In order to measure the PTT in a given patient or subject, an endotheliometer, according to an embodiment of the present invention, may be used. The endotheliometer comprises several different components. These are a control system which includes signal acquisition circuitry, signal processing circuitry and a means of reporting the result of the analysis to the attending physician or technician. The system also comprises a first probe for attachment to a patient, the first probe being connected electrically and/or optically to the control system. A second probe is also provided for use in providing a timing reference. The second probe may be one or more of suitable ECG electrodes and/or a blood pulse measurement device attached away from the measurement site.
 Unlike some of the prior art systems available for use in detecting endothelial function there is no need for interruption of the blood circulation by using a cuff.
 The first probe for attachment to the patient is shown in perspective view in FIG. 2 and in lower plan view in FIG. 3. From FIG. 2 it can be seen that the probe 1 comprises one or more straps 2 which enable the probe to be attached to the patient's arm or other suitable location. The lower surface of the probe 3 comprises a substantially planar copper plate for direct contact with the patient's skin. Situated above the copper plate are a plurality of cooling ribs, fins or other heat sink structures 4. Directly above the cooling ribs 4 is a cooling fan 5. The entire probe arrangement 1 is connected to the control system by one or more cables and/or optical fibres 6.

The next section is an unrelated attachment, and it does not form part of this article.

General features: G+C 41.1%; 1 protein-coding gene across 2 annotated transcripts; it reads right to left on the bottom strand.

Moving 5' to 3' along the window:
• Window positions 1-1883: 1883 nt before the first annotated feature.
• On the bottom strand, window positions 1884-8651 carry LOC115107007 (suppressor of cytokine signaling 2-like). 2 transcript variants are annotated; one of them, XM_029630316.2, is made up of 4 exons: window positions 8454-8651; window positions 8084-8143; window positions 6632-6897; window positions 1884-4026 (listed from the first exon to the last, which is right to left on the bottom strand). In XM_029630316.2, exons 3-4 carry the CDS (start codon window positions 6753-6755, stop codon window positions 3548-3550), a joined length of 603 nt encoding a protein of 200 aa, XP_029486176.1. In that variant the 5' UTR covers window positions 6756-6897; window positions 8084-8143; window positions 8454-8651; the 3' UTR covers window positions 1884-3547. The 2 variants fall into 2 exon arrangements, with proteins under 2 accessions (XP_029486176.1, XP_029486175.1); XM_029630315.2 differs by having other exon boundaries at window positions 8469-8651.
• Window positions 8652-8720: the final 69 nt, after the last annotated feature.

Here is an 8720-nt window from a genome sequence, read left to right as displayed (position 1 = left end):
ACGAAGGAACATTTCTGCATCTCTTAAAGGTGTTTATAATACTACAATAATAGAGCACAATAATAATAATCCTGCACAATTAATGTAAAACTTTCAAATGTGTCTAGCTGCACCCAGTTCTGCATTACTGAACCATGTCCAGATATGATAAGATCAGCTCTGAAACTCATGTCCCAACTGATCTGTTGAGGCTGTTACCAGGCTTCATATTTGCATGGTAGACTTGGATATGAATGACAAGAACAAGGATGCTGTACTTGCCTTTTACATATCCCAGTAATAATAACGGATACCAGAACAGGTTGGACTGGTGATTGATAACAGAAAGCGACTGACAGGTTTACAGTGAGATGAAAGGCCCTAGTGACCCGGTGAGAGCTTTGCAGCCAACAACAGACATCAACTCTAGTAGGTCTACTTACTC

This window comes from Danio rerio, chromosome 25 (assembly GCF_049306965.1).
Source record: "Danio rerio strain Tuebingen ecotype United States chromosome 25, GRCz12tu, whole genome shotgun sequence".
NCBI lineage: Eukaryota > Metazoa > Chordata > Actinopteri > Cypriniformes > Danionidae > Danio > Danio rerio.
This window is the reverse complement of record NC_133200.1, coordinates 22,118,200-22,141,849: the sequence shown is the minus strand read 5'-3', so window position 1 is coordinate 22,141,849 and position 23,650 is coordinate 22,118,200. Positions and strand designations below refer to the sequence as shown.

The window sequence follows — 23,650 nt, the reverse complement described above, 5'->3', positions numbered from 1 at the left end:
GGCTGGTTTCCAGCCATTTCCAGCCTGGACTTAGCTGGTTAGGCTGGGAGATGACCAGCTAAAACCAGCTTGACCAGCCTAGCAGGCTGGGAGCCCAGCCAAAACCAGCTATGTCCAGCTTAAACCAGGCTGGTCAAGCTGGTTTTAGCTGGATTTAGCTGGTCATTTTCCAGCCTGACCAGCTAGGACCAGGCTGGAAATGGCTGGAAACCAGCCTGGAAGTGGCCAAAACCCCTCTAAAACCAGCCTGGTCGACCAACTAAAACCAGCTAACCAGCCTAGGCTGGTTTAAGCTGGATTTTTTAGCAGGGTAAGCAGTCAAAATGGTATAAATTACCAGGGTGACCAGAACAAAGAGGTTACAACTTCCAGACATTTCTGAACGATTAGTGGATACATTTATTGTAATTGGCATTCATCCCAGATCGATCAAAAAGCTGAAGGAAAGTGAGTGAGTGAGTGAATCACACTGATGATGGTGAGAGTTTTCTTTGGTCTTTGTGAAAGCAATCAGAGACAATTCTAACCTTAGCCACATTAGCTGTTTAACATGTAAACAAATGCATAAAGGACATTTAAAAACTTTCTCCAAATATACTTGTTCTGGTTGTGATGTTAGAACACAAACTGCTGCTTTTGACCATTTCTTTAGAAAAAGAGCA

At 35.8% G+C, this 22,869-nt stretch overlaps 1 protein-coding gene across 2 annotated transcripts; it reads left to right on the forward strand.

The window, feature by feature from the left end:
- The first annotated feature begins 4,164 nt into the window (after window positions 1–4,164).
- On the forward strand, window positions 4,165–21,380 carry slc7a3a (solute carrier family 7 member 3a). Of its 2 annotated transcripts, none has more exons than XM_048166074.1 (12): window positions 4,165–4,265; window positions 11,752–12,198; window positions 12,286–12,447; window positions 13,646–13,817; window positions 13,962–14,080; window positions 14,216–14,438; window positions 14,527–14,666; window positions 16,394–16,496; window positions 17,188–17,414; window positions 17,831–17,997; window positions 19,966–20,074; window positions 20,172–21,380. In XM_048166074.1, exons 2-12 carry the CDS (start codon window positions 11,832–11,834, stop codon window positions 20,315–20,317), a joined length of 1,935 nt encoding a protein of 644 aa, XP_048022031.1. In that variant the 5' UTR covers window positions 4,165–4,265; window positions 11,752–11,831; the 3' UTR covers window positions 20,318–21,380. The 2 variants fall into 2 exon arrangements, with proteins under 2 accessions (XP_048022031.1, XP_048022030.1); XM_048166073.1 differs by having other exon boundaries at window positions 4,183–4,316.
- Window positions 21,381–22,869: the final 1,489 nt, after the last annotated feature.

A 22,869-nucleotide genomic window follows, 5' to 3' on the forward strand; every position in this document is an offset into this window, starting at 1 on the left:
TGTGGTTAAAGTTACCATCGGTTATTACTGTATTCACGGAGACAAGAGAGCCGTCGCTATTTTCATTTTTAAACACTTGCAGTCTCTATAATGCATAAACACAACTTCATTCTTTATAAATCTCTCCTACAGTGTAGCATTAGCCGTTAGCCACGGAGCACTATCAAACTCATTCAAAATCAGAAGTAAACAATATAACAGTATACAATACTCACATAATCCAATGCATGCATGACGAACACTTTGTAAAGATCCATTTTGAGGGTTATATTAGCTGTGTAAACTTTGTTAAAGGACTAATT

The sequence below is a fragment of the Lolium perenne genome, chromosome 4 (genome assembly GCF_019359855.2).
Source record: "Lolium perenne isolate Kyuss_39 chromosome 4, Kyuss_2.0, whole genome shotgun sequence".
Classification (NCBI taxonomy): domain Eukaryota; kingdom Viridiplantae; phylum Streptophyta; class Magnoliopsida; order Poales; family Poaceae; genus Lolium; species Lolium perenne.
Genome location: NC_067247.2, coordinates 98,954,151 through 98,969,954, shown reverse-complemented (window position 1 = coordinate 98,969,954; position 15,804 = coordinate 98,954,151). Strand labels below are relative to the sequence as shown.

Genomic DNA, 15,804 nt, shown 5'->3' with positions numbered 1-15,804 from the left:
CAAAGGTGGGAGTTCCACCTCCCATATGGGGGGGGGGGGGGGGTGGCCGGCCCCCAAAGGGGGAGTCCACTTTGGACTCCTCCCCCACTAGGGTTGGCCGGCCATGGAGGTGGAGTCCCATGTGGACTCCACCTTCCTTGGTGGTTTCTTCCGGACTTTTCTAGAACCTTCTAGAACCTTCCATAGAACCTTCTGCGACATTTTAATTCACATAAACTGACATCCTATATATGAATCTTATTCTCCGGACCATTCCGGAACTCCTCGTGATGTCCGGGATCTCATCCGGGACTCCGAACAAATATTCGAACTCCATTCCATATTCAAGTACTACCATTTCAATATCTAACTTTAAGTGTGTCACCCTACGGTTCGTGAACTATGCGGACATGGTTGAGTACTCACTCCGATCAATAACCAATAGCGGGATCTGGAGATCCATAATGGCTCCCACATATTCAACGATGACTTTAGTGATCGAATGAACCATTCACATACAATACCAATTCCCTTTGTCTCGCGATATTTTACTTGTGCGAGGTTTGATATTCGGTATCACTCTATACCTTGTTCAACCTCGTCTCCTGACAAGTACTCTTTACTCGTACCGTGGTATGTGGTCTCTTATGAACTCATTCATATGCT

The lower view of the probe 1 in FIG. 3 clearly shows the extent of the copper plate 3 and the centrally located LDF probe 7.
 In use, the probe 1 is attached to the patient at a suitable location, e.g. the arm, and local temperature stress is applied to the skin, and measurements of the changes in arrival time of pulse waves to the skin microcirculation at the location of temperature stress are made. In response to the localised temperature changes to the skin, the stiffness of the local microvasculature is affected, resulting in changed transition times of the propagating pulse waves. With decreased temperature, tonus of the smooth muscles surrounding the vessels increases and the velocity of the propagating pulse waves increases. With higher velocity, the transit time of the pulse shortens. Equally, when the skin is heated the tonus of the muscles decreases, the velocity of the propagating pulse waves decreases and their transit times lengthen accordingly.